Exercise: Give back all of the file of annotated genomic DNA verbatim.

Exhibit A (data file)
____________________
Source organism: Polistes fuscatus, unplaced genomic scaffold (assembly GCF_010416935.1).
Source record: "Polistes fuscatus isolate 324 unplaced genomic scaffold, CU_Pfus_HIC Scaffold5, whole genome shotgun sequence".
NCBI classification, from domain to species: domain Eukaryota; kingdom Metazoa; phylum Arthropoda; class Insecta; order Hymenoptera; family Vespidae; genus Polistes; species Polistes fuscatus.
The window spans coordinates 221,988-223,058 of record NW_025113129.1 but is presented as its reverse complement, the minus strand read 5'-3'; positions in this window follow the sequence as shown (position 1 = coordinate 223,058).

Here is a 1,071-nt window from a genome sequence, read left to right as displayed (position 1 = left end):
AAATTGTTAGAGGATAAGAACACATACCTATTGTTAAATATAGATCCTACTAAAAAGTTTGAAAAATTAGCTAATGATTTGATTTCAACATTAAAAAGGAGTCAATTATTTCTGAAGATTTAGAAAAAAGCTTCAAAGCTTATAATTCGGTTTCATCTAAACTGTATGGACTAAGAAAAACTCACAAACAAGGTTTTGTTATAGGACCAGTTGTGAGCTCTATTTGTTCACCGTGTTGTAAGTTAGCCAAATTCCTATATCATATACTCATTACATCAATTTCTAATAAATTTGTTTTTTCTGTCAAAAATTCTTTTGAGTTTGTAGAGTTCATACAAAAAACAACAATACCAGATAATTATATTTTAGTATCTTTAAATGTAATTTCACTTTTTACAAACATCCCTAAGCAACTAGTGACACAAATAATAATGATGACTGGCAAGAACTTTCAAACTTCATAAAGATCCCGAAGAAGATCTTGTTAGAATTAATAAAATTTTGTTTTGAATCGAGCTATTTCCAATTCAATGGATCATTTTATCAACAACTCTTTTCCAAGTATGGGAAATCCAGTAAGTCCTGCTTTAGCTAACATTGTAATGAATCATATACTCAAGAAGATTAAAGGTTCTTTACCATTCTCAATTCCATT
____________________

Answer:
Source organism: Polistes fuscatus, unplaced genomic scaffold (assembly GCF_010416935.1).
Source record: "Polistes fuscatus isolate 324 unplaced genomic scaffold, CU_Pfus_HIC Scaffold5, whole genome shotgun sequence".
NCBI classification, from domain to species: domain Eukaryota; kingdom Metazoa; phylum Arthropoda; class Insecta; order Hymenoptera; family Vespidae; genus Polistes; species Polistes fuscatus.
The window spans coordinates 221,988-223,058 of record NW_025113129.1 but is presented as its reverse complement, the minus strand read 5'-3'; positions in this window follow the sequence as shown (position 1 = coordinate 223,058).

Here is a 1,071-nt window from a genome sequence, read left to right as displayed (position 1 = left end):
AAATTGTTAGAGGATAAGAACACATACCTATTGTTAAATATAGATCCTACTAAAAAGTTTGAAAAATTAGCTAATGATTTGATTTCAACATTAAAAAGGAGTCAATTATTTCTGAAGATTTAGAAAAAAGCTTCAAAGCTTATAATTCGGTTTCATCTAAACTGTATGGACTAAGAAAAACTCACAAACAAGGTTTTGTTATAGGACCAGTTGTGAGCTCTATTTGTTCACCGTGTTGTAAGTTAGCCAAATTCCTATATCATATACTCATTACATCAATTTCTAATAAATTTGTTTTTTCTGTCAAAAATTCTTTTGAGTTTGTAGAGTTCATACAAAAAACAACAATACCAGATAATTATATTTTAGTATCTTTAAATGTAATTTCACTTTTTACAAACATCCCTAAGCAACTAGTGACACAAATAATAATGATGACTGGCAAGAACTTTCAAACTTCATAAAGATCCCGAAGAAGATCTTGTTAGAATTAATAAAATTTTGTTTTGAATCGAGCTATTTCCAATTCAATGGATCATTTTATCAACAACTCTTTTCCAAGTATGGGAAATCCAGTAAGTCCTGCTTTAGCTAACATTGTAATGAATCATATACTCAAGAAGATTAAAGGTTCTTTACCATTCTCAATTCCATT